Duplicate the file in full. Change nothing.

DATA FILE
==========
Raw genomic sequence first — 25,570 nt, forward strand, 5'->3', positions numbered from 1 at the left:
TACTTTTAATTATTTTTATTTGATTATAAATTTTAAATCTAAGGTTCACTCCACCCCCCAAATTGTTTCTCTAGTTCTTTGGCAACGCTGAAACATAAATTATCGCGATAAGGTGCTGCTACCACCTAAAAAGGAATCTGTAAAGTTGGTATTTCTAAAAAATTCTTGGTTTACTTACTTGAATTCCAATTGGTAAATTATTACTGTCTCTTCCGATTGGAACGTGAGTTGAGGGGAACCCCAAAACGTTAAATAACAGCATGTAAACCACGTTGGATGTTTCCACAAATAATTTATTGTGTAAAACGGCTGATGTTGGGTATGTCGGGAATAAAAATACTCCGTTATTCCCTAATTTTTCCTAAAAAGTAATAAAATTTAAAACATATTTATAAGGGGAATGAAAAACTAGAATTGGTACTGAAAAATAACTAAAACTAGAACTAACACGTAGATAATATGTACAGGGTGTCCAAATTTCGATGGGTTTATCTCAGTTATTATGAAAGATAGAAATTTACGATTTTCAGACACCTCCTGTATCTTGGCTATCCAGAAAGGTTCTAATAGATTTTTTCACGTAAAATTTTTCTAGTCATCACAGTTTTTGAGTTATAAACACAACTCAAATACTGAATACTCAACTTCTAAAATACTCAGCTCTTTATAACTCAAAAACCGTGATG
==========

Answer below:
Raw genomic sequence first — 25,570 nt, forward strand, 5'->3', positions numbered from 1 at the left:
TACTTTTAATTATTTTTATTTGATTATAAATTTTAAATCTAAGGTTCACTCCACCCCCCAAATTGTTTCTCTAGTTCTTTGGCAACGCTGAAACATAAATTATCGCGATAAGGTGCTGCTACCACCTAAAAAGGAATCTGTAAAGTTGGTATTTCTAAAAAATTCTTGGTTTACTTACTTGAATTCCAATTGGTAAATTATTACTGTCTCTTCCGATTGGAACGTGAGTTGAGGGGAACCCCAAAACGTTAAATAACAGCATGTAAACCACGTTGGATGTTTCCACAAATAATTTATTGTGTAAAACGGCTGATGTTGGGTATGTCGGGAATAAAAATACTCCGTTATTCCCTAATTTTTCCTAAAAAGTAATAAAATTTAAAACATATTTATAAGGGGAATGAAAAACTAGAATTGGTACTGAAAAATAACTAAAACTAGAACTAACACGTAGATAATATGTACAGGGTGTCCAAATTTCGATGGGTTTATCTCAGTTATTATGAAAGATAGAAATTTACGATTTTCAGACACCTCCTGTATCTTGGCTATCCAGAAAGGTTCTAATAGATTTTTTCACGTAAAATTTTTCTAGTCATCACAGTTTTTGAGTTATAAACACAACTCAAATACTGAATACTCAACTTCTAAAATACTCAGCTCTTTATAACTCAAAAACCGTGATG